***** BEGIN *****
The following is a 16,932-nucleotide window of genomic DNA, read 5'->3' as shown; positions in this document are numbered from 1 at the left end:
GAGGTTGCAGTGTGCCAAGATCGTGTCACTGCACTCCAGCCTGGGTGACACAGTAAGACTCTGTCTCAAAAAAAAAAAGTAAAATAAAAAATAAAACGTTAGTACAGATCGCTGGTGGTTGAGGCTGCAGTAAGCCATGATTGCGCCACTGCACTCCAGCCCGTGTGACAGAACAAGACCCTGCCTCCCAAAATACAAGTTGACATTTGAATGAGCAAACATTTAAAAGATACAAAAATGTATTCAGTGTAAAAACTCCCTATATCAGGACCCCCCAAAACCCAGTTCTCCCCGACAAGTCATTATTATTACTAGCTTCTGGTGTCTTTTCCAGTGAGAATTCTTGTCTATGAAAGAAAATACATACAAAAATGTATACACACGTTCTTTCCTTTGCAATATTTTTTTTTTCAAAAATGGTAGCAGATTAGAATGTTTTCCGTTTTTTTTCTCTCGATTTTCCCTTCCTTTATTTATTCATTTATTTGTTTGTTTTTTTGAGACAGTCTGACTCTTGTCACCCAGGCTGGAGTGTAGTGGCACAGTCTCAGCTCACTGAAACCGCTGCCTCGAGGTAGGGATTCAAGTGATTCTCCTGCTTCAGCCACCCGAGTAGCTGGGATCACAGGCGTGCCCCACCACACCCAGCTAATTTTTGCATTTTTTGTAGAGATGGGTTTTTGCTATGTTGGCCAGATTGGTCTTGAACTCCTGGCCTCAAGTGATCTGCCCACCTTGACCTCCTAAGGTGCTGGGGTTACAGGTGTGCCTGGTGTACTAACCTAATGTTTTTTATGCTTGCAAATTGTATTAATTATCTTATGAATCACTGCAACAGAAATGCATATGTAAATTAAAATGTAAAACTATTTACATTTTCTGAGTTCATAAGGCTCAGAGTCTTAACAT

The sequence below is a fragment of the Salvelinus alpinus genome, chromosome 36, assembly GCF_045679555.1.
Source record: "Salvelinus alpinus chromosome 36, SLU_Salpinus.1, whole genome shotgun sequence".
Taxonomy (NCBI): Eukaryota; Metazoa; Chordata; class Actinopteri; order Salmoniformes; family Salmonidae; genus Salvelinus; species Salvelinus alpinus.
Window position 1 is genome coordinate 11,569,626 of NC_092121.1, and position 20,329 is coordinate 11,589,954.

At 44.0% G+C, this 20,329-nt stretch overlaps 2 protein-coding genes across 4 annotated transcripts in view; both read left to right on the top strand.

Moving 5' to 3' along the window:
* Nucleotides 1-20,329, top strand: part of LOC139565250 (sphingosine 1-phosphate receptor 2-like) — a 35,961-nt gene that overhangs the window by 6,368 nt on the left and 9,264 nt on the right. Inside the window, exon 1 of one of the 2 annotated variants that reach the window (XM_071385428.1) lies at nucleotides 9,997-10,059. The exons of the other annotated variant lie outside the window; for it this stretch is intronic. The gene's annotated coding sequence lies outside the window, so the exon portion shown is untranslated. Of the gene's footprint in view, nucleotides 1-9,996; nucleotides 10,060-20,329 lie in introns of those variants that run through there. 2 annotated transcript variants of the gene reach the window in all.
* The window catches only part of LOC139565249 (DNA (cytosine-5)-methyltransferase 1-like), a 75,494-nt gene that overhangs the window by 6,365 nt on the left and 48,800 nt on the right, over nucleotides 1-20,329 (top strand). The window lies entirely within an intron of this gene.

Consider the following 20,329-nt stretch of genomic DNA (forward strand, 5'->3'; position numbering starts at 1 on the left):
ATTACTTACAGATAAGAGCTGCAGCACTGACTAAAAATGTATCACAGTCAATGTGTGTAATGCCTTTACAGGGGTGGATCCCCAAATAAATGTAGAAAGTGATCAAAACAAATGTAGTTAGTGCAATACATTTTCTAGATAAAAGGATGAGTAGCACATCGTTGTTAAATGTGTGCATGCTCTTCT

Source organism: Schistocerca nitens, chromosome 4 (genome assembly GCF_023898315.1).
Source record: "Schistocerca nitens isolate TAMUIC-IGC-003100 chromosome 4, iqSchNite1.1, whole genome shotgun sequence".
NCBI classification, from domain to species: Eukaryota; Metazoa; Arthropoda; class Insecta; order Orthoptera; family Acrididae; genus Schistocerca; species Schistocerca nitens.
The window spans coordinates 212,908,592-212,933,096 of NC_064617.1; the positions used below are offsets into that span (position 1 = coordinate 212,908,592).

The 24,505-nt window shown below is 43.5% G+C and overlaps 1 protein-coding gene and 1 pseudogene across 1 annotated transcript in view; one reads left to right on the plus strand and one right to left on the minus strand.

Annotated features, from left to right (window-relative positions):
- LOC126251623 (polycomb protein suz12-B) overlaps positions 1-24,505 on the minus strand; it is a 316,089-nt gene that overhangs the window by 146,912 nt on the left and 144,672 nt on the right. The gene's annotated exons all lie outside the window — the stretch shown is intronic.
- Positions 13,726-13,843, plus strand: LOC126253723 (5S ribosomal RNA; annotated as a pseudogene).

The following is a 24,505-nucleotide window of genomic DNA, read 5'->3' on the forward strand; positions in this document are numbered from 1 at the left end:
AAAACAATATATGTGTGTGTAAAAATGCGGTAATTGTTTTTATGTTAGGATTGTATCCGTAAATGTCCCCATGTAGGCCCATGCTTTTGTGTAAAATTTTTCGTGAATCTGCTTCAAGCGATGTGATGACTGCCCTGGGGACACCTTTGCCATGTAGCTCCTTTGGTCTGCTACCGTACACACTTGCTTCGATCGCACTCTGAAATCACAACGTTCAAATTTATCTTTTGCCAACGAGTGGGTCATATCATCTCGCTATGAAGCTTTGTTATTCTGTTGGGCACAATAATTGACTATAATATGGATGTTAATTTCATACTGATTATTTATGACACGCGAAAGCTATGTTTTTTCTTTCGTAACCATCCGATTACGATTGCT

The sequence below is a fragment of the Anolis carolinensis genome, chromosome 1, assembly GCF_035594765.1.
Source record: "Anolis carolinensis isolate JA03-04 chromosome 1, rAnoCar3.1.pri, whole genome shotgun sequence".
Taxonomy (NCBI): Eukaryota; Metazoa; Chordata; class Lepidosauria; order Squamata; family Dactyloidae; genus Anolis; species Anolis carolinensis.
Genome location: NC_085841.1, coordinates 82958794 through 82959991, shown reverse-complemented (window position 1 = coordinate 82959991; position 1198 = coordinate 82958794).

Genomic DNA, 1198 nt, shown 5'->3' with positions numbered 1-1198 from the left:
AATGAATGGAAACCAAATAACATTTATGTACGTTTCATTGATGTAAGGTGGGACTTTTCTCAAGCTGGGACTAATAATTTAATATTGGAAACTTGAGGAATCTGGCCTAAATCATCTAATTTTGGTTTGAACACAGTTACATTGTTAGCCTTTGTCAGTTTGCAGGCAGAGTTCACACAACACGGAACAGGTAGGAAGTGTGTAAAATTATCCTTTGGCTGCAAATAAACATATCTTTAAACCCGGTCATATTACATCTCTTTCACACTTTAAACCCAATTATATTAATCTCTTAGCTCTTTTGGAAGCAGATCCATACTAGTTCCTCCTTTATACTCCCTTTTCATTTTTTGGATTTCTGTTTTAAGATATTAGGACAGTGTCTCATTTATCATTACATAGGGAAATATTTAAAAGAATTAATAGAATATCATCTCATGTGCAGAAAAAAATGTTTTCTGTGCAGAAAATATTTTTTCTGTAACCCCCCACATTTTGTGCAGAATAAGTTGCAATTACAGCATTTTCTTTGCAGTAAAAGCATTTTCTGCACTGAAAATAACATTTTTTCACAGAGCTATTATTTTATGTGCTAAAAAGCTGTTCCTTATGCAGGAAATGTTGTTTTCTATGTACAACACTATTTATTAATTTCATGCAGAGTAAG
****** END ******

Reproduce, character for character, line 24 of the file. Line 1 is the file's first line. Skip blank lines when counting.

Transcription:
Source record: "Anolis carolinensis isolate JA03-04 chromosome 1, rAnoCar3.1.pri, whole genome shotgun sequence".